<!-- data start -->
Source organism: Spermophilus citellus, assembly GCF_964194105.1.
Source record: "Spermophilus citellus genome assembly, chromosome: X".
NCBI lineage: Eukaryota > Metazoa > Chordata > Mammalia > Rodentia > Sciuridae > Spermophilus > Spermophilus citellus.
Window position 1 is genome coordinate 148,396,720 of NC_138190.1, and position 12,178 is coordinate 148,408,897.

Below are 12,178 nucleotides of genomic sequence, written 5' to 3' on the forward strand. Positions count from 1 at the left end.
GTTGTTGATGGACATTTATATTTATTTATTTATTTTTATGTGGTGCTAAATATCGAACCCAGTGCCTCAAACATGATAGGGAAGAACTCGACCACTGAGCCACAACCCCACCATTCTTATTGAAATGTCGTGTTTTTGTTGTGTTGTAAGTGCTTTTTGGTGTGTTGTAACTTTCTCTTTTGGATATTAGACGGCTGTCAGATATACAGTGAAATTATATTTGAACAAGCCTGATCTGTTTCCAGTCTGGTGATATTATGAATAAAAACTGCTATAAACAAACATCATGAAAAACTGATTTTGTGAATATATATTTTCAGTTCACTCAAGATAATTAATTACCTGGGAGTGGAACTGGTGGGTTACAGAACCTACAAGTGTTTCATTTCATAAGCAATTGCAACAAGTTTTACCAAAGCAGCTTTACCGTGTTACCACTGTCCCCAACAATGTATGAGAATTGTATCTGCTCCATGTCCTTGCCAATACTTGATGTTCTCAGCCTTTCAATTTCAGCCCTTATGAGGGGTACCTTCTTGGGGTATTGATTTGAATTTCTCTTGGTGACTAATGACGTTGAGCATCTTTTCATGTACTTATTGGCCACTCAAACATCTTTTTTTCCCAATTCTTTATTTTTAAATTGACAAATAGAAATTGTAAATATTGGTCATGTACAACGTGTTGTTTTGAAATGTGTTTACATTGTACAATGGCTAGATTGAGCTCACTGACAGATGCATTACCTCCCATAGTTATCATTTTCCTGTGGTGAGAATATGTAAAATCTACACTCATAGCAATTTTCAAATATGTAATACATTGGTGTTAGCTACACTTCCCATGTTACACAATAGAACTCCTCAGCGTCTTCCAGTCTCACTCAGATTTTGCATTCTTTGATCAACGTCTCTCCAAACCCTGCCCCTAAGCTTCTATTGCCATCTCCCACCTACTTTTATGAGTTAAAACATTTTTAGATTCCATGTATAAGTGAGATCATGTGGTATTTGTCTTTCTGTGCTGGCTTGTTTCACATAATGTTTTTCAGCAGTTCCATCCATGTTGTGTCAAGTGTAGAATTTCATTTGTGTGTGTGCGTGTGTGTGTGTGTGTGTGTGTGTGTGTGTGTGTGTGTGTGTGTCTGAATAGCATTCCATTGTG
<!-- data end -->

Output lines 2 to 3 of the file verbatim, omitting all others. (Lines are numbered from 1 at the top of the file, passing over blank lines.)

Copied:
Source record: "Spermophilus citellus genome assembly, chromosome: X".
NCBI lineage: Eukaryota > Metazoa > Chordata > Mammalia > Rodentia > Sciuridae > Spermophilus > Spermophilus citellus.